The Greater Journey: Americans in Paris
The Greater Journey: Americans in Paris
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The #1 bestseller that tells the remarkable story of the generations of American artists, writers, and doctors who traveled to Paris, the intellectual, scientific, and artistic capital of the western world, fell in love with the city and its people, and changed America through what they learned, told by America’s master historian, David McCullough.
Not all pioneers went west.
In The Greater Journey, David McCullough tells the enthralling, inspiring—and until now, untold—story of the adventurous American artists, writers, doctors, politicians, and others who set off for Paris in the years between 1830 and 1900, hungry to learn and to excel in their work. What they achieved would profoundly alter American history.
Elizabeth Blackwell, the first female doctor in America, was one of this intrepid band. Another was Charles Sumner, whose encounters with black students at the Sorbonne inspired him to become the most powerful voice for abolition in the US Senate. Friends James Fenimore Cooper and Samuel F. B. Morse worked unrelentingly every day in Paris, Morse not only painting what would be his masterpiece, but also bringing home his momentous idea for the telegraph. Harriet Beecher Stowe traveled to Paris to escape the controversy generated by her book, Uncle Tom’s Cabin. Three of the greatest American artists ever—sculptor Augustus Saint-Gaudens, painters Mary Cassatt and John Singer Sargent—flourished in Paris, inspired by French masters.
Almost forgotten today, the heroic American ambassador Elihu Washburne bravely remained at his post through the Franco-Prussian War, the long Siege of Paris, and the nightmare of the Commune. His vivid diary account of the starvation and suffering endured by the people of Paris is published here for the first time.
Telling their stories with power and intimacy, McCullough brings us into the lives of remarkable men and women who, in Saint-Gaudens’ phrase, longed “to soar into the blue.”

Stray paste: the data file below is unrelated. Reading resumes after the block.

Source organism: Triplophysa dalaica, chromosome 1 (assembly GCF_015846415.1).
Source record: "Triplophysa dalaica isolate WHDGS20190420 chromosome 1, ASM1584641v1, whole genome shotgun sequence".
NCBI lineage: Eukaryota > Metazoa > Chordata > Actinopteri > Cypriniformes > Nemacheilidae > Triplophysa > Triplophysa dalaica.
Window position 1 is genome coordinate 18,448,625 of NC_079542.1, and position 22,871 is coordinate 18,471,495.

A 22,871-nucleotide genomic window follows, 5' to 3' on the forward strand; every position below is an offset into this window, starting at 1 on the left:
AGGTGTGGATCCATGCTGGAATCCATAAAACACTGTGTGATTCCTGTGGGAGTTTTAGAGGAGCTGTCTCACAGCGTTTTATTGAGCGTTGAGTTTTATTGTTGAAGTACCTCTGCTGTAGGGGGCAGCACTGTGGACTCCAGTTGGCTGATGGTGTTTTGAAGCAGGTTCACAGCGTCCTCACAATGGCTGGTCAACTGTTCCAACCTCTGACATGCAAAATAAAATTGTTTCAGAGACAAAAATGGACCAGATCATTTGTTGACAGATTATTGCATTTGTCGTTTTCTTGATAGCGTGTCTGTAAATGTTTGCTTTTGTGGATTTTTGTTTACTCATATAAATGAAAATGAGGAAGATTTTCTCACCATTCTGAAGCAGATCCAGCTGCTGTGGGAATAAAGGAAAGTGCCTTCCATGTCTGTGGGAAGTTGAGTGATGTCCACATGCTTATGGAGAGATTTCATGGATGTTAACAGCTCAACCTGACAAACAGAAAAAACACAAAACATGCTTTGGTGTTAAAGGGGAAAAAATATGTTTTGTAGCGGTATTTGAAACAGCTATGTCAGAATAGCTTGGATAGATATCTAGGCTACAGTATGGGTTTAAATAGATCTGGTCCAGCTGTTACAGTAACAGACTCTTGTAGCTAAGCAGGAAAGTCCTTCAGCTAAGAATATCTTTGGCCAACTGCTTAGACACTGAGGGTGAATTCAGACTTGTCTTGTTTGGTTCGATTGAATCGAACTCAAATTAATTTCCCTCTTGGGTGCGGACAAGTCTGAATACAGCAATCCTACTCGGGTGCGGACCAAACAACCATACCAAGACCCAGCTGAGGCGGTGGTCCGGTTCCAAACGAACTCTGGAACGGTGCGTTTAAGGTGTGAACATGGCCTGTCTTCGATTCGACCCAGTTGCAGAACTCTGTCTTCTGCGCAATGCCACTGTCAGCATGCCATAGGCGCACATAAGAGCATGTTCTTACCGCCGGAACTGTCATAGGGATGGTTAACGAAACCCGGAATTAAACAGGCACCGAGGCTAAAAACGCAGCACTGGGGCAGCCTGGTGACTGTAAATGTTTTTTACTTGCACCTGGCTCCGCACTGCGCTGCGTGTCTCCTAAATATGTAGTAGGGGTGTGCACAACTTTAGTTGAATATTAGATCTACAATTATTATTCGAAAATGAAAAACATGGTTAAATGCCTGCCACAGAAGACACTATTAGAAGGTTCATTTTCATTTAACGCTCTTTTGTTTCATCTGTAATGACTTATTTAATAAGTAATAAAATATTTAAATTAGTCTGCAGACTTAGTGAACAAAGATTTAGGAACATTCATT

arrangements for their return home. In late June of 1900, struck by severe stomach pains, Gus went to three leading Paris physicians, all of whom told him he had a tumor of the lower intestine and that an operation must be performed without delay. Almost at once he was overcome by a terrifying suicidal depression. If the end were near, let it be at his own time and choosing. Life was no longer bearable. Of those still with him in Paris, none was closer on a day-to-day basis, or more devoted to
how much city life at home could be improved by public spaces of such beauty. At home the value of city property was reckoned almost exclusively by what could be built on it. Independence Square, he had heard Philadelphians calculate, was worth a thousand dollars a foot, “every inch of it.” Pride in new railroads and the like too often lead Americans to measure value by the capacity to answer some practical, physical need. “Utility with all her arithmetic very often miscalculates,” he wrote. Let
Years later Fraser put down on paper: Fraser, unpublished autobiography, n.d., Saint-Gaudens Papers, Dartmouth College. 451 a few final instructions: Ibid. 451 Saint-Gaudens sailed for home: Wilkinson, Uncommon Clay, 311–12. 451 At the Opera, Gounod’s Faust: New York Tribune, May 5, 1901. 452 “daily thronged”: Paris Herald, April 10, 1901. 452 “making her mark”: New York Herald, May 12, 1901. 452 “We had no money … but we wanted nothing”: Duncan, My Life, 67. Epilogue Not only are
Tolles, Thayer. Augustus Saint-Gaudens in the Metropolitan Museum of Art. New York: Metropolitan Museum of Art, 2009. Trollope, Frances. Domestic Manners of the Americans. New York: Penguin, 1997. ———. Paris and the Parisians in 1835. Vol. I. London: Richard Bentley, 1836. Truax, Rhoda. The Doctors Warren of Boston: First Family of Surgeons. Boston: Houghton Mifflin Co., 1968. Truettner, William H. The Natural Man Observed: A Study of Catlin’s Indian Gallery. Washington, D.C.: Smithsonian
Kentucky to paint Henry Clay, then to Massachusetts, where he did the aged John Quincy Adams, who was still serving as a member of Congress. In their conversation over several days, Healy found him as fascinating as anyone he had ever met, and particularly when Adams began reminiscing about his boyhood years in France with his father. It seemed odd [Healy would recall] to talk to one who had been in France before the [French] Revolution, whose father had spoken to him familiarly of Voltaire, of